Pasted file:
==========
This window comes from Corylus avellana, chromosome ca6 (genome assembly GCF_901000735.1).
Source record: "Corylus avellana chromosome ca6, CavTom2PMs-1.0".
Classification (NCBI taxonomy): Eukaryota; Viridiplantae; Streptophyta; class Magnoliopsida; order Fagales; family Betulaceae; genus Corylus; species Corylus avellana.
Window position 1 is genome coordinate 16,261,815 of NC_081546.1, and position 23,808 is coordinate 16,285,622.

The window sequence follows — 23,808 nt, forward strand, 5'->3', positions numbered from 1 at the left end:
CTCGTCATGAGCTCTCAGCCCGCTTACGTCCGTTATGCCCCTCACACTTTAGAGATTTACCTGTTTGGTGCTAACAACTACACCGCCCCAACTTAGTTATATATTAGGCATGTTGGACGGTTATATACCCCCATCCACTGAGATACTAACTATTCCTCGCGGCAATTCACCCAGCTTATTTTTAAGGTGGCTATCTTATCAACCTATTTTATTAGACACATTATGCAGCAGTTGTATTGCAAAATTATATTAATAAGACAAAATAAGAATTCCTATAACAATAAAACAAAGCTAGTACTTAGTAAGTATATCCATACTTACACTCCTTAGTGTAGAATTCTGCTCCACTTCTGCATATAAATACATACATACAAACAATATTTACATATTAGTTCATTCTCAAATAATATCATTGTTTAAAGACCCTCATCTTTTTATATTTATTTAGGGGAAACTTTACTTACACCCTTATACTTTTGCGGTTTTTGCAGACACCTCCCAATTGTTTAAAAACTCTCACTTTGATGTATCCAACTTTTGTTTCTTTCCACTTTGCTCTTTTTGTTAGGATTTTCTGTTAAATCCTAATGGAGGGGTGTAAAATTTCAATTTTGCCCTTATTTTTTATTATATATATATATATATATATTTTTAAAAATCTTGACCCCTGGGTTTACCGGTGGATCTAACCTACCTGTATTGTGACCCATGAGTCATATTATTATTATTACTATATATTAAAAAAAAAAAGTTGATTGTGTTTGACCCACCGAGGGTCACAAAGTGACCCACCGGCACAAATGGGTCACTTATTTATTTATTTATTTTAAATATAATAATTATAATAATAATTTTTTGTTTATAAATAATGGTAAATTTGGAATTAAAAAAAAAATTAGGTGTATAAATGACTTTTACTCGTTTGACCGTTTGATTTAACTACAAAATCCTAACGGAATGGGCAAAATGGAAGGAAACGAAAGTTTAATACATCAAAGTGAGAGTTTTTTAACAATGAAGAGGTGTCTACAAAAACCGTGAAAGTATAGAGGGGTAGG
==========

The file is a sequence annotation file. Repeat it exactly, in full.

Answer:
This window comes from Corylus avellana, chromosome ca6 (genome assembly GCF_901000735.1).
Source record: "Corylus avellana chromosome ca6, CavTom2PMs-1.0".
Classification (NCBI taxonomy): Eukaryota; Viridiplantae; Streptophyta; class Magnoliopsida; order Fagales; family Betulaceae; genus Corylus; species Corylus avellana.
Window position 1 is genome coordinate 16,261,815 of NC_081546.1, and position 23,808 is coordinate 16,285,622.

The window sequence follows — 23,808 nt, forward strand, 5'->3', positions numbered from 1 at the left end:
CTCGTCATGAGCTCTCAGCCCGCTTACGTCCGTTATGCCCCTCACACTTTAGAGATTTACCTGTTTGGTGCTAACAACTACACCGCCCCAACTTAGTTATATATTAGGCATGTTGGACGGTTATATACCCCCATCCACTGAGATACTAACTATTCCTCGCGGCAATTCACCCAGCTTATTTTTAAGGTGGCTATCTTATCAACCTATTTTATTAGACACATTATGCAGCAGTTGTATTGCAAAATTATATTAATAAGACAAAATAAGAATTCCTATAACAATAAAACAAAGCTAGTACTTAGTAAGTATATCCATACTTACACTCCTTAGTGTAGAATTCTGCTCCACTTCTGCATATAAATACATACATACAAACAATATTTACATATTAGTTCATTCTCAAATAATATCATTGTTTAAAGACCCTCATCTTTTTATATTTATTTAGGGGAAACTTTACTTACACCCTTATACTTTTGCGGTTTTTGCAGACACCTCCCAATTGTTTAAAAACTCTCACTTTGATGTATCCAACTTTTGTTTCTTTCCACTTTGCTCTTTTTGTTAGGATTTTCTGTTAAATCCTAATGGAGGGGTGTAAAATTTCAATTTTGCCCTTATTTTTTATTATATATATATATATATATATTTTTAAAAATCTTGACCCCTGGGTTTACCGGTGGATCTAACCTACCTGTATTGTGACCCATGAGTCATATTATTATTATTACTATATATTAAAAAAAAAAAGTTGATTGTGTTTGACCCACCGAGGGTCACAAAGTGACCCACCGGCACAAATGGGTCACTTATTTATTTATTTATTTTAAATATAATAATTATAATAATAATTTTTTGTTTATAAATAATGGTAAATTTGGAATTAAAAAAAAAATTAGGTGTATAAATGACTTTTACTCGTTTGACCGTTTGATTTAACTACAAAATCCTAACGGAATGGGCAAAATGGAAGGAAACGAAAGTTTAATACATCAAAGTGAGAGTTTTTTAACAATGAAGAGGTGTCTACAAAAACCGTGAAAGTATAGAGGGGTAGG